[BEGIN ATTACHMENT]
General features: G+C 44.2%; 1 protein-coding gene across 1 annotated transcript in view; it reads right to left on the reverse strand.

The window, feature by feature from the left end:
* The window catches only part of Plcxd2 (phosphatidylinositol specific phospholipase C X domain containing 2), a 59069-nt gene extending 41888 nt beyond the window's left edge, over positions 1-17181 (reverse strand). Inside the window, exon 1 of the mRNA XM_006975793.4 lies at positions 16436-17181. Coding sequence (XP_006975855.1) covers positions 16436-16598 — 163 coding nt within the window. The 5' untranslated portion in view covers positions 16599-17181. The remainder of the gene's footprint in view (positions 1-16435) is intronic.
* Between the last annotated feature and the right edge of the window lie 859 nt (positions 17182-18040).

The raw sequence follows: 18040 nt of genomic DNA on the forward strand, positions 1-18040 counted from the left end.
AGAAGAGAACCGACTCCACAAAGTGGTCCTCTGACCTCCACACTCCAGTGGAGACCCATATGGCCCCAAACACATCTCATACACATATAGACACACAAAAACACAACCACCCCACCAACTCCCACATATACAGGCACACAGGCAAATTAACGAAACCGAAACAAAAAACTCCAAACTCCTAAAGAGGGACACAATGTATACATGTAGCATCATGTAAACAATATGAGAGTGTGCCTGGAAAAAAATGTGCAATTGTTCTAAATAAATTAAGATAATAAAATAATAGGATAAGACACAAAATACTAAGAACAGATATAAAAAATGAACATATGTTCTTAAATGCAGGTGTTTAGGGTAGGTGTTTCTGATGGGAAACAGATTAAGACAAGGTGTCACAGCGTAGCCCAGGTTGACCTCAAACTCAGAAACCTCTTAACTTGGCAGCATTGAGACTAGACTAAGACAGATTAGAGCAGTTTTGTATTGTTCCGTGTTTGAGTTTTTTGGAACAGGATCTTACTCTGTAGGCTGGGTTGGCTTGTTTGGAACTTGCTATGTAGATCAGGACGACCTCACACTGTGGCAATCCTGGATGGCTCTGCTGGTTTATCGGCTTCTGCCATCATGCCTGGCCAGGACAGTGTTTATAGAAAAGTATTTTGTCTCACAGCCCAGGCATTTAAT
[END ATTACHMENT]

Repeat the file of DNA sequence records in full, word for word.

General features: G+C 44.2%; 1 protein-coding gene across 1 annotated transcript in view; it reads right to left on the reverse strand.

The window, feature by feature from the left end:
* The window catches only part of Plcxd2 (phosphatidylinositol specific phospholipase C X domain containing 2), a 59069-nt gene extending 41888 nt beyond the window's left edge, over positions 1-17181 (reverse strand). Inside the window, exon 1 of the mRNA XM_006975793.4 lies at positions 16436-17181. Coding sequence (XP_006975855.1) covers positions 16436-16598 — 163 coding nt within the window. The 5' untranslated portion in view covers positions 16599-17181. The remainder of the gene's footprint in view (positions 1-16435) is intronic.
* Between the last annotated feature and the right edge of the window lie 859 nt (positions 17182-18040).

The raw sequence follows: 18040 nt of genomic DNA on the forward strand, positions 1-18040 counted from the left end.
AGAAGAGAACCGACTCCACAAAGTGGTCCTCTGACCTCCACACTCCAGTGGAGACCCATATGGCCCCAAACACATCTCATACACATATAGACACACAAAAACACAACCACCCCACCAACTCCCACATATACAGGCACACAGGCAAATTAACGAAACCGAAACAAAAAACTCCAAACTCCTAAAGAGGGACACAATGTATACATGTAGCATCATGTAAACAATATGAGAGTGTGCCTGGAAAAAAATGTGCAATTGTTCTAAATAAATTAAGATAATAAAATAATAGGATAAGACACAAAATACTAAGAACAGATATAAAAAATGAACATATGTTCTTAAATGCAGGTGTTTAGGGTAGGTGTTTCTGATGGGAAACAGATTAAGACAAGGTGTCACAGCGTAGCCCAGGTTGACCTCAAACTCAGAAACCTCTTAACTTGGCAGCATTGAGACTAGACTAAGACAGATTAGAGCAGTTTTGTATTGTTCCGTGTTTGAGTTTTTTGGAACAGGATCTTACTCTGTAGGCTGGGTTGGCTTGTTTGGAACTTGCTATGTAGATCAGGACGACCTCACACTGTGGCAATCCTGGATGGCTCTGCTGGTTTATCGGCTTCTGCCATCATGCCTGGCCAGGACAGTGTTTATAGAAAAGTATTTTGTCTCACAGCCCAGGCATTTAAT